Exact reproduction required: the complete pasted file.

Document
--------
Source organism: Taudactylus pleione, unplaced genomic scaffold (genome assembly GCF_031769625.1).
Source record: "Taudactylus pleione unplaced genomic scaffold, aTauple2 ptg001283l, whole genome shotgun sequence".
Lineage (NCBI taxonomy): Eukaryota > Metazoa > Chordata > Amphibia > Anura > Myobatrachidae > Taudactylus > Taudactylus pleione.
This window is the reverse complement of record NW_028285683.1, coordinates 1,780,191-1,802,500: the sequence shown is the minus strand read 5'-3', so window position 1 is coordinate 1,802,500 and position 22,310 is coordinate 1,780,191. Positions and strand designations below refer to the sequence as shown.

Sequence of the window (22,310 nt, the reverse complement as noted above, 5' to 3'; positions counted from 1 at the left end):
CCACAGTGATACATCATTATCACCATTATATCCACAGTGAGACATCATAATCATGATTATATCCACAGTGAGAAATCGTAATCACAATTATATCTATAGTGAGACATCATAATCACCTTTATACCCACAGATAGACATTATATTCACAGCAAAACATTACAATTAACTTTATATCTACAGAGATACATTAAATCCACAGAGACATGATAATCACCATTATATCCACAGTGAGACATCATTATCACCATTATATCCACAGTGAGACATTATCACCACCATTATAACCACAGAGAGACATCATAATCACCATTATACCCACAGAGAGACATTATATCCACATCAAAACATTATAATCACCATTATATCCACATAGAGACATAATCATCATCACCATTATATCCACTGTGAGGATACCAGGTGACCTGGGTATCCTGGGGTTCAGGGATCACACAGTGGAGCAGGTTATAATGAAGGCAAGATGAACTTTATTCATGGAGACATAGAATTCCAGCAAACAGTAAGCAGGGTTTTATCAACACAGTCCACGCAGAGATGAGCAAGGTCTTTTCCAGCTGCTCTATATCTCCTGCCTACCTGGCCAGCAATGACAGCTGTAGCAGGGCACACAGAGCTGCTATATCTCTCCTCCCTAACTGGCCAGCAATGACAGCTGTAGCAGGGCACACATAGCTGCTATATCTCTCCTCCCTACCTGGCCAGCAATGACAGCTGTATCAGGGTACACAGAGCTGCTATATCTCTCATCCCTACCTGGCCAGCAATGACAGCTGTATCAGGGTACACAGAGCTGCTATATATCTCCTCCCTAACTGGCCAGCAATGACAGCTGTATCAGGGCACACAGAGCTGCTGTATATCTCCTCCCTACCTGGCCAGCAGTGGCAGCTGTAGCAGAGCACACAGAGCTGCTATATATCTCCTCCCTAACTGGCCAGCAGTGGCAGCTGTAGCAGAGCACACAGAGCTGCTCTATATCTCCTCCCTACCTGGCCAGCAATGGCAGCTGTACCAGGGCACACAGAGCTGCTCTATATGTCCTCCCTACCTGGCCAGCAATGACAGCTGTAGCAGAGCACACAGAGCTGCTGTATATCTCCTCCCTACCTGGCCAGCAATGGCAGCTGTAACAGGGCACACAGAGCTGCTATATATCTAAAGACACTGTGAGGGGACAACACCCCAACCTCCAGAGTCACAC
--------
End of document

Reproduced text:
Source organism: Taudactylus pleione, unplaced genomic scaffold (genome assembly GCF_031769625.1).
Source record: "Taudactylus pleione unplaced genomic scaffold, aTauple2 ptg001283l, whole genome shotgun sequence".
Lineage (NCBI taxonomy): Eukaryota > Metazoa > Chordata > Amphibia > Anura > Myobatrachidae > Taudactylus > Taudactylus pleione.
This window is the reverse complement of record NW_028285683.1, coordinates 1,780,191-1,802,500: the sequence shown is the minus strand read 5'-3', so window position 1 is coordinate 1,802,500 and position 22,310 is coordinate 1,780,191. Positions and strand designations below refer to the sequence as shown.

Sequence of the window (22,310 nt, the reverse complement as noted above, 5' to 3'; positions counted from 1 at the left end):
CCACAGTGATACATCATTATCACCATTATATCCACAGTGAGACATCATAATCATGATTATATCCACAGTGAGAAATCGTAATCACAATTATATCTATAGTGAGACATCATAATCACCTTTATACCCACAGATAGACATTATATTCACAGCAAAACATTACAATTAACTTTATATCTACAGAGATACATTAAATCCACAGAGACATGATAATCACCATTATATCCACAGTGAGACATCATTATCACCATTATATCCACAGTGAGACATTATCACCACCATTATAACCACAGAGAGACATCATAATCACCATTATACCCACAGAGAGACATTATATCCACATCAAAACATTATAATCACCATTATATCCACATAGAGACATAATCATCATCACCATTATATCCACTGTGAGGATACCAGGTGACCTGGGTATCCTGGGGTTCAGGGATCACACAGTGGAGCAGGTTATAATGAAGGCAAGATGAACTTTATTCATGGAGACATAGAATTCCAGCAAACAGTAAGCAGGGTTTTATCAACACAGTCCACGCAGAGATGAGCAAGGTCTTTTCCAGCTGCTCTATATCTCCTGCCTACCTGGCCAGCAATGACAGCTGTAGCAGGGCACACAGAGCTGCTATATCTCTCCTCCCTAACTGGCCAGCAATGACAGCTGTAGCAGGGCACACATAGCTGCTATATCTCTCCTCCCTACCTGGCCAGCAATGACAGCTGTATCAGGGTACACAGAGCTGCTATATCTCTCATCCCTACCTGGCCAGCAATGACAGCTGTATCAGGGTACACAGAGCTGCTATATATCTCCTCCCTAACTGGCCAGCAATGACAGCTGTATCAGGGCACACAGAGCTGCTGTATATCTCCTCCCTACCTGGCCAGCAGTGGCAGCTGTAGCAGAGCACACAGAGCTGCTATATATCTCCTCCCTAACTGGCCAGCAGTGGCAGCTGTAGCAGAGCACACAGAGCTGCTCTATATCTCCTCCCTACCTGGCCAGCAATGGCAGCTGTACCAGGGCACACAGAGCTGCTCTATATGTCCTCCCTACCTGGCCAGCAATGACAGCTGTAGCAGAGCACACAGAGCTGCTGTATATCTCCTCCCTACCTGGCCAGCAATGGCAGCTGTAACAGGGCACACAGAGCTGCTATATATCTAAAGACACTGTGAGGGGACAACACCCCAACCTCCAGAGTCACAC